Time to Welcome a New Era of Rangers

Updated: August 17, 2015


By Nick Palmisciano

Before I arrived at West Point at the age of 17, I had a very clear image of what a cadet was supposed to be.  I pictured an athletic stud who was disciplined beyond reproach.  A guy who could run all day, ruck all day, lift any weight, and conquer any obstacle.  And when I showed up, that’s pretty much what I saw all around me.  Honestly, at 5’8”, I felt like I was one of the weak links, as everyone else pretty much looked like a cross fit athlete.  And then there were the girls.

The girls were all studs in their own rights, but in an environment dominated by alpha males, 88% of whom had captained a team in high school, they simply weren’t looked at the same way.  They couldn’t run quite as fast, couldn’t do as many pushups, and in my day, they didn’t have to box like the men did.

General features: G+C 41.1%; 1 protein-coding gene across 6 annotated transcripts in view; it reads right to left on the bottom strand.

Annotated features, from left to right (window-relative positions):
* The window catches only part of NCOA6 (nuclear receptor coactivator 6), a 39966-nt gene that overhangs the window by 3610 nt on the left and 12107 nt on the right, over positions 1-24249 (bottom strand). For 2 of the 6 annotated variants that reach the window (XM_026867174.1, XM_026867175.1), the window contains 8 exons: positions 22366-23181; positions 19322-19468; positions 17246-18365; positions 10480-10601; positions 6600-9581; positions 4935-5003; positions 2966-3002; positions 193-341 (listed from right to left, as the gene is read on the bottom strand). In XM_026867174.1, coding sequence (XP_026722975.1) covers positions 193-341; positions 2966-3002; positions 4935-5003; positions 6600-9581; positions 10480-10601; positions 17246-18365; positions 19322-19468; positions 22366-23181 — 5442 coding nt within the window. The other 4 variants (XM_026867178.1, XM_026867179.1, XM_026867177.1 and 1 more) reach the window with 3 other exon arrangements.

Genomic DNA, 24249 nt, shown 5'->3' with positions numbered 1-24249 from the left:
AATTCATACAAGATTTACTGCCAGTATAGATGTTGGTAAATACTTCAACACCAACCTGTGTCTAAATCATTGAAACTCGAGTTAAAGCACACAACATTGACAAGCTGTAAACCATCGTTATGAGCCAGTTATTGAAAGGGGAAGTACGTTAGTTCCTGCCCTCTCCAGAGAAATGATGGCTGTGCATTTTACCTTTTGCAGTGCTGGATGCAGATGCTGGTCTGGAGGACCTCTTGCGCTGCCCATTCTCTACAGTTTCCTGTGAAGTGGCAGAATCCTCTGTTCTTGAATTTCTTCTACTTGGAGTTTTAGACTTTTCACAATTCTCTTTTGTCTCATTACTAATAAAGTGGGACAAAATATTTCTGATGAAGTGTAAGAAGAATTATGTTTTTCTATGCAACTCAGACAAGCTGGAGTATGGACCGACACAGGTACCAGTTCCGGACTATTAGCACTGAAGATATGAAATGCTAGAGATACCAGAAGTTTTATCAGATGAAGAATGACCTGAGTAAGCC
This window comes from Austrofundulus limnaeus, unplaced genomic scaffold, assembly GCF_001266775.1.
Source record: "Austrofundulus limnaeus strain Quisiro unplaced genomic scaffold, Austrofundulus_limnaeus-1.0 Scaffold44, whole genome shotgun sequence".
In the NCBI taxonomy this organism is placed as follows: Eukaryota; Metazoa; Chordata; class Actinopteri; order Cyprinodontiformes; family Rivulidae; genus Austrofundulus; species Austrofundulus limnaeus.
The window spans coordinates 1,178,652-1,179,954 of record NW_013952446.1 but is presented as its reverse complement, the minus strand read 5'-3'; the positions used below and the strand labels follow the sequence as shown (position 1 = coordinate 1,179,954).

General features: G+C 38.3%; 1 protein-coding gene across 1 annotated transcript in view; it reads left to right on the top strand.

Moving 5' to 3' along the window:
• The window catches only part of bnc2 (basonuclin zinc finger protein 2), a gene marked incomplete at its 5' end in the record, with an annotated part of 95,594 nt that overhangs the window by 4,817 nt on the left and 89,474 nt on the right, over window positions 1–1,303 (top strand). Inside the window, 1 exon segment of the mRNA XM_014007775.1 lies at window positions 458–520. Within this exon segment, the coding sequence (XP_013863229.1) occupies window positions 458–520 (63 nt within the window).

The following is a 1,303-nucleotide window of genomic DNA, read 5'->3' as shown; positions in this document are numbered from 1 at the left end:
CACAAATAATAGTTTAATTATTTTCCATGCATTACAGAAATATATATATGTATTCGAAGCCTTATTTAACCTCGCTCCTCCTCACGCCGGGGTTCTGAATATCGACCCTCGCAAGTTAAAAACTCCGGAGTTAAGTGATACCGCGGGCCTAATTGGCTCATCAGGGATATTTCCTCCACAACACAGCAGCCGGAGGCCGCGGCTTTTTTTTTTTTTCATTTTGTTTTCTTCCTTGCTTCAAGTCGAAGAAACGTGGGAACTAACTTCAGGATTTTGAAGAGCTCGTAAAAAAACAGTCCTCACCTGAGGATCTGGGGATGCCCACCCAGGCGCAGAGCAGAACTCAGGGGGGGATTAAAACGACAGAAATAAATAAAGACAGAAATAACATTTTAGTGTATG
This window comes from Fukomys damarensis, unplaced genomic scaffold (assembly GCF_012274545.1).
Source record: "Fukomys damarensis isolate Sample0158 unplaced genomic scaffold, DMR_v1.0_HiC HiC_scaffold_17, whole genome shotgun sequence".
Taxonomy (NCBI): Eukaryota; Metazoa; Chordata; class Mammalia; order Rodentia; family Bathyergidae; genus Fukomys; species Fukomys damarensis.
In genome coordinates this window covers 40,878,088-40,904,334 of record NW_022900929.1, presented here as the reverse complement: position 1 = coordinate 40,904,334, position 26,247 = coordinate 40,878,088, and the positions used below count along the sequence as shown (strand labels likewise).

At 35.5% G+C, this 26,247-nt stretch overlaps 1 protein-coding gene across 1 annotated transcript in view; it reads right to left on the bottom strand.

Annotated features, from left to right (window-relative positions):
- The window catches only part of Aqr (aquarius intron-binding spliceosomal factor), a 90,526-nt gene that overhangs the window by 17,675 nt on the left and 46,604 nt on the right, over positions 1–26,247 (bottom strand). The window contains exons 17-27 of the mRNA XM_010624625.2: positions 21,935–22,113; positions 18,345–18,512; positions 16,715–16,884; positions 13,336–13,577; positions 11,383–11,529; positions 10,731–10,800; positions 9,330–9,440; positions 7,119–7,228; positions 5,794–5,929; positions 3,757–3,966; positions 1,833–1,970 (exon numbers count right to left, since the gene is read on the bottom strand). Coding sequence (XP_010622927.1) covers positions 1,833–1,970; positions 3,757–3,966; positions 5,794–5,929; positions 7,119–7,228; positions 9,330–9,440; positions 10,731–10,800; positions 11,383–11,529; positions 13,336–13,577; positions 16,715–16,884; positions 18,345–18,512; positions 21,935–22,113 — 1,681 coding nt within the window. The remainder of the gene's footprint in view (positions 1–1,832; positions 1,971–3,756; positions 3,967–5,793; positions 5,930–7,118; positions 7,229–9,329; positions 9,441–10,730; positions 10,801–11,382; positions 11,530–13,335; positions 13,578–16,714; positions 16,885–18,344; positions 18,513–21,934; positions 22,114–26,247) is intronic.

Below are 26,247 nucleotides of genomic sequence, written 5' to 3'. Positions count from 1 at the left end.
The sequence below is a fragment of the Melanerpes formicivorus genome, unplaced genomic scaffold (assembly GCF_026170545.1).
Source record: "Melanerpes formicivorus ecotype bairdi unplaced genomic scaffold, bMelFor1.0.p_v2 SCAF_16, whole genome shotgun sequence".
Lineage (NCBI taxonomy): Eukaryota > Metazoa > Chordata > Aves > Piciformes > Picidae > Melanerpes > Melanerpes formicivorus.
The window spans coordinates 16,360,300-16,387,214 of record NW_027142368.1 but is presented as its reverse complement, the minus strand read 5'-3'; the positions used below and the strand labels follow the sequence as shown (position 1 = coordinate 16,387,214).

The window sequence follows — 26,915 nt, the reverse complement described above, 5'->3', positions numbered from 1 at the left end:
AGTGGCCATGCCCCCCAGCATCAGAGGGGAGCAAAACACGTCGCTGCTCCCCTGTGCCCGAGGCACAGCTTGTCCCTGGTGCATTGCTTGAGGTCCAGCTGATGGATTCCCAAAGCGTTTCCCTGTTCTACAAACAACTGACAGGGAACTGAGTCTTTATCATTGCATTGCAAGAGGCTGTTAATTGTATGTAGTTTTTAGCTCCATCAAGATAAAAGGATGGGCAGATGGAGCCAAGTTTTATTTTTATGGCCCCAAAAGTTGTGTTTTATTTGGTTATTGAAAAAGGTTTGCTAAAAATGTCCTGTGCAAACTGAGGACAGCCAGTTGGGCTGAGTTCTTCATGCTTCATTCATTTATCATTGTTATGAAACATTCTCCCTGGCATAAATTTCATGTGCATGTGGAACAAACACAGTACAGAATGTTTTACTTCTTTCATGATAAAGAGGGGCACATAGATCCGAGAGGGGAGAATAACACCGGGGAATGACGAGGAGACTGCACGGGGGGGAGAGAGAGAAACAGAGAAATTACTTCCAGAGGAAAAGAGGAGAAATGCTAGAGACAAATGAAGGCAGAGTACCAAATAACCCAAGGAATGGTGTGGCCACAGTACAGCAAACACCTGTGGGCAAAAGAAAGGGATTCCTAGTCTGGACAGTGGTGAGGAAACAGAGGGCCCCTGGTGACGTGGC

They were simply weaker.  That’s just the way we looked at it, and West Point wasn’t really a place for weakness. ranger-tab-limited-edition-sign-50

Over time, though, a funny thing happened.  Some of these total stud guys started quitting.  Yeah, they were physical specimens, but between the ears, they just didn’t have it.  But lots of my “weaker” female classmates hung in there.  By the end of plebe year, things had changed.  More and more, it had less to do with physical ability and more to do with moral courage and personal discipline.

By the time we graduated from that God-forsaken place, you had no choice but to love every last one of your classmates – man and woman, stud and less than, cool cats and weirdos alike, because to get through that place requires more intestinal fortitude than I can explain to anyone who didn’t go there.